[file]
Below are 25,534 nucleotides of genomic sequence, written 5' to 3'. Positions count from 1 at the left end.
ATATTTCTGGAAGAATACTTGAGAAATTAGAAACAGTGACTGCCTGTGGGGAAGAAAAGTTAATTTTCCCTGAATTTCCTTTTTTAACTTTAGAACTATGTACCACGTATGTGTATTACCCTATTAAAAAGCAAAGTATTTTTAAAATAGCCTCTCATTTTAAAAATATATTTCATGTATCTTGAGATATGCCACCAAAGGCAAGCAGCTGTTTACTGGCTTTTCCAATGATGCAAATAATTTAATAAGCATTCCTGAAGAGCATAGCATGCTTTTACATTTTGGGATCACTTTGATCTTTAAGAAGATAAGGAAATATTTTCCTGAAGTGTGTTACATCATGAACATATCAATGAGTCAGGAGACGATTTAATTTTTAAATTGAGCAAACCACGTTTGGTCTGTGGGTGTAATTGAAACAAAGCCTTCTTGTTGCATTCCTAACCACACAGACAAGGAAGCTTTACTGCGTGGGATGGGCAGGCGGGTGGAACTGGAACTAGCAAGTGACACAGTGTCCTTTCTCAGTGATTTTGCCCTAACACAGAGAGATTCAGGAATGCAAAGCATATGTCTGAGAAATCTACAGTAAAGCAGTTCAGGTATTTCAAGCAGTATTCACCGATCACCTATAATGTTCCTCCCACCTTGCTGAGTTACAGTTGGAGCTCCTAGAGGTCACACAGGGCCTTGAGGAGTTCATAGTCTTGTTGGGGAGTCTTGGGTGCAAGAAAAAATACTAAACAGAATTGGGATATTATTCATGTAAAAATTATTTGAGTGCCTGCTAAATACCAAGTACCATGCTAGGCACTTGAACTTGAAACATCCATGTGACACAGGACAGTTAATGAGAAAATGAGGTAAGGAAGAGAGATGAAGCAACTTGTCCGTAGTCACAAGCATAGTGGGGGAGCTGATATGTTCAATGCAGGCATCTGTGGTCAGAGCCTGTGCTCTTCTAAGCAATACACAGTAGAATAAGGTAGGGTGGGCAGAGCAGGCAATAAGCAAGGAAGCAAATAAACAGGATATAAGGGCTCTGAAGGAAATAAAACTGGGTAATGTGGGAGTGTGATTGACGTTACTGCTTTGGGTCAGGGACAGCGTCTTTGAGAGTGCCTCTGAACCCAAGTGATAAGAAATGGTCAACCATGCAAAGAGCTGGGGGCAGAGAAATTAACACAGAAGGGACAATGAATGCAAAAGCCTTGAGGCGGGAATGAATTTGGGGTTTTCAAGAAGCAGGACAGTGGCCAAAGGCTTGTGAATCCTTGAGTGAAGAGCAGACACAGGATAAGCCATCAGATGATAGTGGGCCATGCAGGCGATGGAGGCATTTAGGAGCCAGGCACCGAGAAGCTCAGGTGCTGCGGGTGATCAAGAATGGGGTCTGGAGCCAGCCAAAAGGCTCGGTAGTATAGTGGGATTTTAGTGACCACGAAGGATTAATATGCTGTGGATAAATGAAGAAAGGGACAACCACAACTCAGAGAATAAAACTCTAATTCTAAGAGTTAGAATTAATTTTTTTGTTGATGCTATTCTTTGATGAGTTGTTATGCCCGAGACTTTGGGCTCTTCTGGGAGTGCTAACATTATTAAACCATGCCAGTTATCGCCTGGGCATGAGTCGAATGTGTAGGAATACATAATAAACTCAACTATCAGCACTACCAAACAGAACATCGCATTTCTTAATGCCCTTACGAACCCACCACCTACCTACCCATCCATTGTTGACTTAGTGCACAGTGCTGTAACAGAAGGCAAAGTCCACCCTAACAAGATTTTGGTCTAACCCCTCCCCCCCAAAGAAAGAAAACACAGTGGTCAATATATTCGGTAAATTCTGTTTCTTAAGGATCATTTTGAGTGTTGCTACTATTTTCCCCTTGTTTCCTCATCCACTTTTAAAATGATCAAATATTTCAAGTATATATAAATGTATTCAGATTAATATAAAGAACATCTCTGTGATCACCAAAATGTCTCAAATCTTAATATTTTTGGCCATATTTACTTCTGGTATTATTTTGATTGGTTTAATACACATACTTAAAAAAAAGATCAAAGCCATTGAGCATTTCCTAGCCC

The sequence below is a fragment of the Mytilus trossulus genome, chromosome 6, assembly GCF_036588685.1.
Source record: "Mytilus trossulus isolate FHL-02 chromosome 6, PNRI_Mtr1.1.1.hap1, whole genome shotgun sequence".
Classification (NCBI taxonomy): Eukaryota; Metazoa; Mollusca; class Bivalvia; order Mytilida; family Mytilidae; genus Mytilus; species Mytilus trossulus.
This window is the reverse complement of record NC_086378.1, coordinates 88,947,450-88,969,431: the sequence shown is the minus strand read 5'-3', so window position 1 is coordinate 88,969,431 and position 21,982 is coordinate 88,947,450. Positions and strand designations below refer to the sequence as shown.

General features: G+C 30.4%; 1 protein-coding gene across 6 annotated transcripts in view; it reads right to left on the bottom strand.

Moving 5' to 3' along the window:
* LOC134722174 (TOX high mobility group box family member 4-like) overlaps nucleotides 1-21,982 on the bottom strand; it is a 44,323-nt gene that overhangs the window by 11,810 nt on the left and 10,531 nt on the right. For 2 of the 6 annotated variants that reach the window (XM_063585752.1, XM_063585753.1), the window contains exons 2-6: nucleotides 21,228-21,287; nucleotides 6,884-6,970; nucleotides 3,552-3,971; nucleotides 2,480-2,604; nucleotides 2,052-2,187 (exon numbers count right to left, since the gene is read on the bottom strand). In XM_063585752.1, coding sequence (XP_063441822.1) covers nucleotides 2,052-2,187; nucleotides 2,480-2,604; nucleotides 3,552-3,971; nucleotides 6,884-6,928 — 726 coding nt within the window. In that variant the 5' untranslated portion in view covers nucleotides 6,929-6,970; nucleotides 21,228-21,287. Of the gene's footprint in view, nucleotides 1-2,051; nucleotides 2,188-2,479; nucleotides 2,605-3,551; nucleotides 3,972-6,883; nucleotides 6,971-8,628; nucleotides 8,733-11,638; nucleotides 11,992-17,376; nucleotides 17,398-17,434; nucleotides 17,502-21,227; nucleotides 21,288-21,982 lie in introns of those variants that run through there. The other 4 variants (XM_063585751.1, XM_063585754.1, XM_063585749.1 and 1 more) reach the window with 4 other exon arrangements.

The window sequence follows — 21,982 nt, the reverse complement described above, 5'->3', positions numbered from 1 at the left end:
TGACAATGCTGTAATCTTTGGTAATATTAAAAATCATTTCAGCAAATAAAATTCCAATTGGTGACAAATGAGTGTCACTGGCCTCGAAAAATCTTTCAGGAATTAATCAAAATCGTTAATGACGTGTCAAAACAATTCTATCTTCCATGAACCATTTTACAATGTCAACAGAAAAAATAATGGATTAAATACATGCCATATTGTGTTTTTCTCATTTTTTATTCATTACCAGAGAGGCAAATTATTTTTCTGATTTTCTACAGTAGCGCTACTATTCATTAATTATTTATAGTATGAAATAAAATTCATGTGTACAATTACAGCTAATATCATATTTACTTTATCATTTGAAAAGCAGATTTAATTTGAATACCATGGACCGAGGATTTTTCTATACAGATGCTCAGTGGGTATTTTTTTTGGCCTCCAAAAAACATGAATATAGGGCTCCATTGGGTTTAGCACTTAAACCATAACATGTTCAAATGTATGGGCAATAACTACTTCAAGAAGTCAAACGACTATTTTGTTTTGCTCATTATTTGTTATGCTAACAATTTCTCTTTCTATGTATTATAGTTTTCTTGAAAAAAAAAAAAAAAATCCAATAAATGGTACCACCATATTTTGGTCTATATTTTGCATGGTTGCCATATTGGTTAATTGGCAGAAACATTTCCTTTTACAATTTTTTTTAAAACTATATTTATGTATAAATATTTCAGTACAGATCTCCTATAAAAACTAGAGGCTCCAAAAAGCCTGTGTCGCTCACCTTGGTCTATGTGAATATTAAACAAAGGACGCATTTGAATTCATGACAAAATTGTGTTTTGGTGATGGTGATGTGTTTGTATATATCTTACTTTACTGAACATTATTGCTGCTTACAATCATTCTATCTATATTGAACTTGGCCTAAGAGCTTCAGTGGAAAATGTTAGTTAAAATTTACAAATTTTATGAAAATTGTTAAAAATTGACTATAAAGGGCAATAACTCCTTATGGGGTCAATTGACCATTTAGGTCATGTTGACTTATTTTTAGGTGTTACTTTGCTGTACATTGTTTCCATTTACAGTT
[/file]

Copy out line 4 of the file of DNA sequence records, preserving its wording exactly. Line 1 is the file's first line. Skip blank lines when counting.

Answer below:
Source record: "Mytilus trossulus isolate FHL-02 chromosome 6, PNRI_Mtr1.1.1.hap1, whole genome shotgun sequence".